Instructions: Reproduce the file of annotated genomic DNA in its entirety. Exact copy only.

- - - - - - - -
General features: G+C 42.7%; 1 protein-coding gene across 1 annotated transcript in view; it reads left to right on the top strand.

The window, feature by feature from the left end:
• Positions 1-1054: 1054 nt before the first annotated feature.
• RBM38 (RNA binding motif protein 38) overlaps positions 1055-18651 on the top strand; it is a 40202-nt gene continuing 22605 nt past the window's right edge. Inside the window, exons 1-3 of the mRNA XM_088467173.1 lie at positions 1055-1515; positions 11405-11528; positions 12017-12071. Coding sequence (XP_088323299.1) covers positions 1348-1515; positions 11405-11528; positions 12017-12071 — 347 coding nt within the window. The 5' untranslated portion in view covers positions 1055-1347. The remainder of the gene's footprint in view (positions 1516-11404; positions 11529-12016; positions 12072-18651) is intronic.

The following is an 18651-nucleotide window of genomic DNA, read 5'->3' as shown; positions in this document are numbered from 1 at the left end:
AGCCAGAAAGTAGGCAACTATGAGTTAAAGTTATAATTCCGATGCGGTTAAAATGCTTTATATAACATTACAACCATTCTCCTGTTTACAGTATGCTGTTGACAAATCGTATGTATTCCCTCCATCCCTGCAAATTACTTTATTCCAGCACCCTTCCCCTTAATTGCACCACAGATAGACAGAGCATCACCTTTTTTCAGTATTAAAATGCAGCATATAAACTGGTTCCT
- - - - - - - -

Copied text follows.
General features: G+C 42.7%; 1 protein-coding gene across 1 annotated transcript in view; it reads left to right on the top strand.

The window, feature by feature from the left end:
• Positions 1-1054: 1054 nt before the first annotated feature.
• RBM38 (RNA binding motif protein 38) overlaps positions 1055-18651 on the top strand; it is a 40202-nt gene continuing 22605 nt past the window's right edge. Inside the window, exons 1-3 of the mRNA XM_088467173.1 lie at positions 1055-1515; positions 11405-11528; positions 12017-12071. Coding sequence (XP_088323299.1) covers positions 1348-1515; positions 11405-11528; positions 12017-12071 — 347 coding nt within the window. The 5' untranslated portion in view covers positions 1055-1347. The remainder of the gene's footprint in view (positions 1516-11404; positions 11529-12016; positions 12072-18651) is intronic.

The following is an 18651-nucleotide window of genomic DNA, read 5'->3' as shown; positions in this document are numbered from 1 at the left end:
AGCCAGAAAGTAGGCAACTATGAGTTAAAGTTATAATTCCGATGCGGTTAAAATGCTTTATATAACATTACAACCATTCTCCTGTTTACAGTATGCTGTTGACAAATCGTATGTATTCCCTCCATCCCTGCAAATTACTTTATTCCAGCACCCTTCCCCTTAATTGCACCACAGATAGACAGAGCATCACCTTTTTTCAGTATTAAAATGCAGCATATAAACTGGTTCCT